Fernando Alberca | Tesla backs down on bitcoin. The electric vehicle manufacturer has suspended the use of bitcoin as a means of payment to buy its products. The reason for this decision was given on Twitter by the CEO of the company himself, Elon Musk, on Thursday May 13 shortly after midnight. “Tesla has suspended the purchase of vehicles with bitcoin. We are concerned about the rapid increase in the use of fossil fuels for bitcoin mining and transactions, especially coal, which has the worst emissions of all fuels,” explained the South African entrepreneur. He thus reversed the measure taken just three months ago to accept bitcoin as a means of payment.
Following the publication of the Tesla CEO’s tweet, the price of bitcoin plummeted by more than 15%. The main cryptocurrency has gone from trading at around $54,000 to falling to $46,000 at 2 a.m. Spanish peninsular time.
Notwithstanding, Musk wanted to make it clear his statement is limited to bitcoin and, at any rate, those digital currencies working with a proof-of-work protocol in which the energy expenditure is considerable. This is what is known as mining, in an analogy with the process of gold extraction. In this case, bitcoin miners use powerful computers to solve complex mathematical calculations to validate blocks of transactions and protect the network. These powerful computers are very energy-intensive, although much less than the power required to move all the heavy machinery of the gold mining industry, which bitcoin is trying to replace as a store of value.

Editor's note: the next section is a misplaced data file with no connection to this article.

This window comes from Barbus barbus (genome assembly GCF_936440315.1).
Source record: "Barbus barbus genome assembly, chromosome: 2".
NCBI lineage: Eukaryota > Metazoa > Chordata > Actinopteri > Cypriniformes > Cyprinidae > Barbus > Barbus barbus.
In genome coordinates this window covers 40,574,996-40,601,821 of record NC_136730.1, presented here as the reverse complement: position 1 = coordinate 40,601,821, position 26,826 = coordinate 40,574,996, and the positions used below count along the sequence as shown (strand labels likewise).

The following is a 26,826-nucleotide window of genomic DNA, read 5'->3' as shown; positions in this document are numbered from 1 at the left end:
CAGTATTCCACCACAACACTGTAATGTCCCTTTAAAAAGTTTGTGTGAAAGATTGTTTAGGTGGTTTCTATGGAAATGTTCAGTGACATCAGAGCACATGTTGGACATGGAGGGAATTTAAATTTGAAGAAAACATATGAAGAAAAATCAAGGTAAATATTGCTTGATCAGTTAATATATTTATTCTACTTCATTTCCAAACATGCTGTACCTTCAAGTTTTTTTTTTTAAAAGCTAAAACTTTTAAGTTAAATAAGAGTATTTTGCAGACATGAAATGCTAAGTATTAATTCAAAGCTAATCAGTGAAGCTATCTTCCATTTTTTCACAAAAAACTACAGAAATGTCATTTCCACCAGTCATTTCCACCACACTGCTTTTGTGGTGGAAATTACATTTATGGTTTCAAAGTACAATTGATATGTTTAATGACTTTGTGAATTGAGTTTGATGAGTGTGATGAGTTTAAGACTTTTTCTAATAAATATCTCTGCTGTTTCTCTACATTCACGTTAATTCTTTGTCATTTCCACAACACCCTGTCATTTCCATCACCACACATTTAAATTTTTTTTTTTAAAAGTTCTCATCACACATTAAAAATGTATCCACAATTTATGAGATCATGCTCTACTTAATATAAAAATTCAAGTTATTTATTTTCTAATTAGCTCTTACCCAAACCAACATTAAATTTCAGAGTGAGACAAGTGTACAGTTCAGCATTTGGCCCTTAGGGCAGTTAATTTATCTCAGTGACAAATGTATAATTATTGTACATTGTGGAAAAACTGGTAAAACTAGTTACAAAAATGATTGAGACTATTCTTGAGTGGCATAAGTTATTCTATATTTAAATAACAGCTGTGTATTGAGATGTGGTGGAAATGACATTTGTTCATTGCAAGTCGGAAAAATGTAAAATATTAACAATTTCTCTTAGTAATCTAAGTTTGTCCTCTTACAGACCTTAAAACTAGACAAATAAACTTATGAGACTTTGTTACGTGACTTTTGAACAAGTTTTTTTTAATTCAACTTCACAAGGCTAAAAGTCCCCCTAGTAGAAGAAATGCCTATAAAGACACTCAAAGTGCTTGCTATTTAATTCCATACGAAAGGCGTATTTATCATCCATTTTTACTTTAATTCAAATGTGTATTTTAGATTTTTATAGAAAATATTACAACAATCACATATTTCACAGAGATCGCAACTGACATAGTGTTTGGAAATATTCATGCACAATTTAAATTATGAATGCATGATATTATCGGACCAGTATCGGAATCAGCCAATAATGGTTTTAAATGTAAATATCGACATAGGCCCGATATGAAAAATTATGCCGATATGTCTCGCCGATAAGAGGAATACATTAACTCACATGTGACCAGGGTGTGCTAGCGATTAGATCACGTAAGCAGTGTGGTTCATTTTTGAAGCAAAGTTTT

In fact, Tesla’s CEO noted in his tweet: “Cryptocurrencies are a good idea on many levels and we believe they have a promising future, but this cannot be at the expense of the environment.”
However, Musk pointed out that, for now, his company will not sell any of the 43,200 bitcoins it has in its treasury (three months ago, Tesla invested $1.5 billion in bitcoin. Just a couple of weeks ago it sold 10% of its digital currency reserves to check the market could provide the necessary liquidity at any time). Musk also clarified on Twitter that “Tesla intends to use bitcoin for transactions as soon as cryptocurrency mining becomes more energy sustainable.”
Furthermore, the Tesla CEO says his company is “studying, as a means of payment, other cryptocurrencies that use less than 1% of the energy per transaction that bitcoin requires.”
In October 2020, Cambridge University presented a study estimating that only 39% of the energy used to mine proof-of-work cryptocurrencies came from renewable sources.
Today, many cryptocurrencies such as Cardano or Polkadot run on a proof-of-stake protocol, which is far more energy efficient. And many other digital currencies are moving from proof-of-work to proof-of-stake, as is happening with Ethereum, the second largest cryptocurrency by market capitalisation. In addition, some cryptocurrency projects do not even have miners because they do not work with blockchain technology. An example of this is Iota, which uses the Tangle, based on a mathematical concept called Directed Acyclic Graph (DAG).